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Military Prisoner Exchange

Military Prisoner ExchangeEarly in 1917 Grace found that her help was most needed amongst the military Prisoners of War, so as the Quakers repudiated any connection with the military she left them in September 1917, and working under the War Office concentrated on the wounded and special exchange military prisoners from Germany who were taken to Holland to be interned there. Lord Newton had been appointed Controller of the newly established Prisoner of War Department in October 1916, and is thereby credited with negotiating the release of thousands of British military prisoners of war. But Newton’s reputation among the prisoners was of an unhelpful obstructionist. Grace Vulliamy meeting the first prisoners to be exchanged. December 1917The exchanged prisoners were at first only officers and NCOs; privates were ignored until Grace Vulliamy started urging their immediate release. She wrote ‘Lord Newton seems to do so little to help’. Grace now acted as Red Cross and YMCA representative in Holland. On 31 August 1917 she proposed that Major General Sir John Hanbury Williams should be in ‘complete charge,’ ‘that the YMCA and British Red Cross would have their offices in the same building and refer to [him] on all important matters.’ It was therefore officially ‘at his request’ that she organised the first temporary Hospital for sick or wounded POWs. An agreement was at last made with Germany and the first batch arrived on December 29 1917. Miss Vulliamy was Sir John’s representative, making all arrangements and meeting all POWs at the frontier, taking particulars during the journey, very often of over 300 men, and telegraphing them to England to warn of their arrival the same day! British prisoners of war who had been interned in Germany, landed at Boston, Lincolnshire, on 16 January 1918. Grace Vulliamy met these men at the Dutch frontier on 12 January 1916Now she heard from the severely wounded how much the men who had been prisoners since 1914 were suffering mentally, which as a mental nurse concerned her greatly and she took steps to set them free. To manage this she went as high as it was possible to go, and obtained interviews with King George V and Queen Mary, and then with Lloyd George, which took place in July 1918. Grace said that Lloyd George began to listen to her proposals when she told him that the enfranchised prisoners-of-war hated him and would never again vote for him!’ The Germans now realised she was English and they no longer allowed her to travel on the train with the wounded. ‘The German wireless stated that on no account was she to proceed to the Dutch frontier to take over the exchanged prisoners of war.’ However, the war was nearly at an end and at the Armistice in November 1918, Miss Vulliamy was asked by the War Office to stay in Holland, to help the repatriation of all British POWs, until March 1919. Among her awards was the Medaille de la Reine Elisabeth, for service to Belgians, the Dutch Red Cross from the Queen of Holland and on 14 November 1919 the CBE by the King, the only woman to be so honoured at that particular investiture.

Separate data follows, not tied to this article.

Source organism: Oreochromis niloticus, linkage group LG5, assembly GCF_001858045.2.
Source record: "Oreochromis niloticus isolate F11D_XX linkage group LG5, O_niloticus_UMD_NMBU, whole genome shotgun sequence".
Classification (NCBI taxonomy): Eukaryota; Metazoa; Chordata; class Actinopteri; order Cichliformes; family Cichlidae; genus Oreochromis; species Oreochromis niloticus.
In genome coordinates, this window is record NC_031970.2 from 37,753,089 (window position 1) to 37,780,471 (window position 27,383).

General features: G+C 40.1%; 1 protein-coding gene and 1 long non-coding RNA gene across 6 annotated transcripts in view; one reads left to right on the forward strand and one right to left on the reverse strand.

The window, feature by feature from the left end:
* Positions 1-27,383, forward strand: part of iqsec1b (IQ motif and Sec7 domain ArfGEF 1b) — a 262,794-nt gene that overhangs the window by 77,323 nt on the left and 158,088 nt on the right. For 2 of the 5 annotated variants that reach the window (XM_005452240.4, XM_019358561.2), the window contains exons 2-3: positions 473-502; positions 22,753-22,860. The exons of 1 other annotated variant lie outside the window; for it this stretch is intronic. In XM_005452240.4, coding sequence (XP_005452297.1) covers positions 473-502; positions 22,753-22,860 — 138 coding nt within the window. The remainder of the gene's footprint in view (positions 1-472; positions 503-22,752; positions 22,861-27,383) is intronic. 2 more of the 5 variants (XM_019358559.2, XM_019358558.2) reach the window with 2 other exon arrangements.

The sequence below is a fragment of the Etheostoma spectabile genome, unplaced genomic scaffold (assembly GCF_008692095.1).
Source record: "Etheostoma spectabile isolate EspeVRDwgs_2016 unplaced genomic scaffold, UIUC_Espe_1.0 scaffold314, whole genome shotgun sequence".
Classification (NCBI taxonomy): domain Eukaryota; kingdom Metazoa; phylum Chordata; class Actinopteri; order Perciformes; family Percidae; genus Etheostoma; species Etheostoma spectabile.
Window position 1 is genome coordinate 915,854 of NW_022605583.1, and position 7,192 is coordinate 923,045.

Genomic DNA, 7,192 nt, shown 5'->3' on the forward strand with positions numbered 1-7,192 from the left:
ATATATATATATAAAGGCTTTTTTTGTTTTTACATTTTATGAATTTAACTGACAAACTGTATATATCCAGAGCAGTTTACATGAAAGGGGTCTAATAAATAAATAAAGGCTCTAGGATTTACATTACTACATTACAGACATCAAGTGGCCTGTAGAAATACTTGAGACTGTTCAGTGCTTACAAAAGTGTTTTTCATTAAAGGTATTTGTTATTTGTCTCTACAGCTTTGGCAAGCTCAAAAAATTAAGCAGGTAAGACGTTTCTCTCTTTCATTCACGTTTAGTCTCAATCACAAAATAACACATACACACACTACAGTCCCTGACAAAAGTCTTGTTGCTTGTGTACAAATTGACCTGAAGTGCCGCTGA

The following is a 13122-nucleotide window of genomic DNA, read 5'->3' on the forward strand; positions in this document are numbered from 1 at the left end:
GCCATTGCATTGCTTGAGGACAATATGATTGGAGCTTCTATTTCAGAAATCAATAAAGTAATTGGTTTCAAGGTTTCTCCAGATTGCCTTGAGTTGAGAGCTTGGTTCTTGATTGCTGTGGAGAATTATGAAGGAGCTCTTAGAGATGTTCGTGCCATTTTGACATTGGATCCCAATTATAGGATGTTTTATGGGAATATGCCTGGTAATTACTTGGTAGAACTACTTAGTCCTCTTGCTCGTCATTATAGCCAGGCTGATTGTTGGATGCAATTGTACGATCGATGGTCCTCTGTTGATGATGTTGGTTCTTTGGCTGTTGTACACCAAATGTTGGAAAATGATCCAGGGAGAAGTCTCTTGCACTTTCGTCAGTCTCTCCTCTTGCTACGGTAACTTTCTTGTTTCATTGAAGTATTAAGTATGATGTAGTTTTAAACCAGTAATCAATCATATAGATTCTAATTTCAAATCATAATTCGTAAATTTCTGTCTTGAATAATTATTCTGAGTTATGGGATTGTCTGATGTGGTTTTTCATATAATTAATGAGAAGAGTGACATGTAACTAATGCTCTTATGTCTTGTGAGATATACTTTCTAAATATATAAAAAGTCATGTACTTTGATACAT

Chapter 1: Introduction and Who was Grace Vulliamy and what kind of person was she? Chapter 2. Her war work – Women’s Emergency Corps.Chapter 3.‘Last lap from Nurse Cavell’ Grace, Edith Cavell and Escaped PrisonersChapter 4. Helping the Quakers help Refugees Chapter 5. Civilian Prisoner ExchangeChapter 7. Post-war WorkChapter 8. ConclusionHome Page